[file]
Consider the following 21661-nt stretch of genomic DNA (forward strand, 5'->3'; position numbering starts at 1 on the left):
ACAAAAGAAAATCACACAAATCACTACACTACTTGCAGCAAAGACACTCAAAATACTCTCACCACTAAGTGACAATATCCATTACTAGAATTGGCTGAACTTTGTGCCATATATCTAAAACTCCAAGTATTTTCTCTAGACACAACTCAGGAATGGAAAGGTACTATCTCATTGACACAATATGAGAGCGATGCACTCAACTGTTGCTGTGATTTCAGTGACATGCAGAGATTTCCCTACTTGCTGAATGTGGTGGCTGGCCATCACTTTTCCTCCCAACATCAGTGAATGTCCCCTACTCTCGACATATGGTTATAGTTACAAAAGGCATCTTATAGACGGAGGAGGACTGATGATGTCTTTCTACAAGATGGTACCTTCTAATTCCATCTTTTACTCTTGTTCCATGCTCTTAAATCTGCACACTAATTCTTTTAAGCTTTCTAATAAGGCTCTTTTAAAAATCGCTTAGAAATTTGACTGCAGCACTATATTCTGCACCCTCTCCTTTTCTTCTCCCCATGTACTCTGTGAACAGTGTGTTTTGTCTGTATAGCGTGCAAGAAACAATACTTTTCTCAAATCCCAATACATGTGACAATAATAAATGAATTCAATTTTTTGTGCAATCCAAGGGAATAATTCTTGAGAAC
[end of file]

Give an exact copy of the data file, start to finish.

Consider the following 21661-nt stretch of genomic DNA (forward strand, 5'->3'; position numbering starts at 1 on the left):
ACAAAAGAAAATCACACAAATCACTACACTACTTGCAGCAAAGACACTCAAAATACTCTCACCACTAAGTGACAATATCCATTACTAGAATTGGCTGAACTTTGTGCCATATATCTAAAACTCCAAGTATTTTCTCTAGACACAACTCAGGAATGGAAAGGTACTATCTCATTGACACAATATGAGAGCGATGCACTCAACTGTTGCTGTGATTTCAGTGACATGCAGAGATTTCCCTACTTGCTGAATGTGGTGGCTGGCCATCACTTTTCCTCCCAACATCAGTGAATGTCCCCTACTCTCGACATATGGTTATAGTTACAAAAGGCATCTTATAGACGGAGGAGGACTGATGATGTCTTTCTACAAGATGGTACCTTCTAATTCCATCTTTTACTCTTGTTCCATGCTCTTAAATCTGCACACTAATTCTTTTAAGCTTTCTAATAAGGCTCTTTTAAAAATCGCTTAGAAATTTGACTGCAGCACTATATTCTGCACCCTCTCCTTTTCTTCTCCCCATGTACTCTGTGAACAGTGTGTTTTGTCTGTATAGCGTGCAAGAAACAATACTTTTCTCAAATCCCAATACATGTGACAATAATAAATGAATTCAATTTTTTGTGCAATCCAAGGGAATAATTCTTGAGAAC